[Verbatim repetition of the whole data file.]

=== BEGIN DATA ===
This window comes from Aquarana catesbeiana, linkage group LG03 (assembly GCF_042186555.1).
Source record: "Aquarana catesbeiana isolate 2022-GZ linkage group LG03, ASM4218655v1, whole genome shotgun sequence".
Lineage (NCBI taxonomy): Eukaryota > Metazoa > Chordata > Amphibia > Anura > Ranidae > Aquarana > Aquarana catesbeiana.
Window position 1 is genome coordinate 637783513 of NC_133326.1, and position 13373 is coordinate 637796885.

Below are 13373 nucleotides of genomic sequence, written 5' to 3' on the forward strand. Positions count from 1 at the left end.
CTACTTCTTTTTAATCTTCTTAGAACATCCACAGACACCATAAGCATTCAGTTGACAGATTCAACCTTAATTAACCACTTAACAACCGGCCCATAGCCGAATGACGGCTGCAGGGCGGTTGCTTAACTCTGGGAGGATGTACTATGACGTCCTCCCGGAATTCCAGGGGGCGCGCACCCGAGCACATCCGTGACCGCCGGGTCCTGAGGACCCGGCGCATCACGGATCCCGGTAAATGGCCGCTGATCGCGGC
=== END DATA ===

This window comes from Aquarana catesbeiana, linkage group LG03 (assembly GCF_042186555.1).
Source record: "Aquarana catesbeiana isolate 2022-GZ linkage group LG03, ASM4218655v1, whole genome shotgun sequence".
Lineage (NCBI taxonomy): Eukaryota > Metazoa > Chordata > Amphibia > Anura > Ranidae > Aquarana > Aquarana catesbeiana.
Window position 1 is genome coordinate 637783513 of NC_133326.1, and position 13373 is coordinate 637796885.

Below are 13373 nucleotides of genomic sequence, written 5' to 3' on the forward strand. Positions count from 1 at the left end.
CTACTTCTTTTTAATCTTCTTAGAACATCCACAGACACCATAAGCATTCAGTTGACAGATTCAACCTTAATTAACCACTTAACAACCGGCCCATAGCCGAATGACGGCTGCAGGGCGGTTGCTTAACTCTGGGAGGATGTACTATGACGTCCTCCCGGAATTCCAGGGGGCGCGCACCCGAGCACATCCGTGACCGCCGGGTCCTGAGGACCCGGCGCATCACGGATCCCGGTAAATGGCCGCTGATCGCGGC